Requirements engineering (RE) is concerned with identifying the purpose of a software intensive system, and the contexts in which it will be used. It acts as a bridge between the real world needs of users, customers, and other constituencies affected by a software system, and the capabilities and opportunities afforded by software-intensive technologies. We have a broad range of interests in this area, and focus on problem-oriented approaches to the representation and analysis of requirements, and formal analysis techniques for reasoning about partial, ambiguous, and inconsistent descriptions, including natural language requirements, formal specifications, and security policies.
We are also concerned with the design of software-intensive systems within the wider engineering process. We look across the phases of design, from problem analysis and modelling, through to design and development. Our work includes both analytic and empirical approaches, both formal and descriptive representation, and both theoretic and practice-centred perspectives. We consider a range of critical application areas and architectures, such as air traffic management and healthcare systems, and software product lines and service-oriented architectures.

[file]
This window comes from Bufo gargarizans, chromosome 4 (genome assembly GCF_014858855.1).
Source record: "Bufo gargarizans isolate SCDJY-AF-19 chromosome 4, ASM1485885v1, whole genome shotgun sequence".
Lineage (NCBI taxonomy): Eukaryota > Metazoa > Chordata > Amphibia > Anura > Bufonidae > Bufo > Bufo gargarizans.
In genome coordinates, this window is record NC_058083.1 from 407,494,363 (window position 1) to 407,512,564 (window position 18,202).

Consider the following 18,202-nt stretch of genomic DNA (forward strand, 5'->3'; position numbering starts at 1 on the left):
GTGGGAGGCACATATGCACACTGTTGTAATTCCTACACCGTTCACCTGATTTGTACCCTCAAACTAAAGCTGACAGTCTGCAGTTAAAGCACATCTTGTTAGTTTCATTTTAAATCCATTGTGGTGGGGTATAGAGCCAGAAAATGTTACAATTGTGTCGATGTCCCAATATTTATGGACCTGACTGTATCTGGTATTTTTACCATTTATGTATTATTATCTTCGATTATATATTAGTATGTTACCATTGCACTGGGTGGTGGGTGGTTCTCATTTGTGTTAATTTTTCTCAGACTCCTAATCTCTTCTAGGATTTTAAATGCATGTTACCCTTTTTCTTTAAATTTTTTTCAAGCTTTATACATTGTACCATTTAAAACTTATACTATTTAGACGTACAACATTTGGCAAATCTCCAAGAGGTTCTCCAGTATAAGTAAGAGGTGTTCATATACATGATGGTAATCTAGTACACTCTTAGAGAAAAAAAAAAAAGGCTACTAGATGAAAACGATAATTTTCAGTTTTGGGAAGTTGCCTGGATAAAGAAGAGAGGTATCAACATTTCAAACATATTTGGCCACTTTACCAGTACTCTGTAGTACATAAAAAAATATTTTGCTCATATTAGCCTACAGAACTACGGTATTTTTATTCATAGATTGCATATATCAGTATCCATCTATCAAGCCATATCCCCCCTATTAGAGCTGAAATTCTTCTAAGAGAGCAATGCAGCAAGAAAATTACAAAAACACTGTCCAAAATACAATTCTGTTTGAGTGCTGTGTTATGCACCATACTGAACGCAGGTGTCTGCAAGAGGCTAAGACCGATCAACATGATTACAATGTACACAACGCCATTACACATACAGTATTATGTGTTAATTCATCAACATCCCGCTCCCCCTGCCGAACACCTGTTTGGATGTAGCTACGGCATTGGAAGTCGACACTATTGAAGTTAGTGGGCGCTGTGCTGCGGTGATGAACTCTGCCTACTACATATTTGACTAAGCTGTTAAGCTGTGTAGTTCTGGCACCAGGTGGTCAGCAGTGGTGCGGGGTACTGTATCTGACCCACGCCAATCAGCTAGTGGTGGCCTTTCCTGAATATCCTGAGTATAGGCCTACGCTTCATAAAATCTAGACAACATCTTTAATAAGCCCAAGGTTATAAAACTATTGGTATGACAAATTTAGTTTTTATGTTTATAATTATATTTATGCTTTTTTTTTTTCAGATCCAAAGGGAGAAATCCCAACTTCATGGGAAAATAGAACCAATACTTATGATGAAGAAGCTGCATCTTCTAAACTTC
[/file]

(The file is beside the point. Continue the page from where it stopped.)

A key concern of our research in this area is the interplay between requirements and design, and how we can create software architectures that are stable in the face of changing requirements, and/or systems that are adaptive in the face of such changes.
- PASS - Relating Problem and Solution Structures in Feature Based Software (EPSRC Project)
- MaTREx - Making Tacit Knowledge in Requirements Explicit (EPSRC project)
- Requirements Engineering A Roadmap (ICSE 2000)
- Weaving Requirements and Architectures (Computer 2001)
- Identifying Nocuous Ambiguities in Natural Language Requirements (RE 2006)
- Extending nocuous ambiguity analysis for anaphora in natural language requirements (RE 2010)
- Discovering Services during Service-based System Design using UML (TSE Journal)
- Specifying software features for composition: A tool-supported approach (Computer Networks 2013)
- Characterising Architecturally Significant Requirements (IEEE Software 2014)
- The role of distances in requirements communication: a case study (RE 2017)
- Automating trade-off analysis of security requirements (RE 2016)/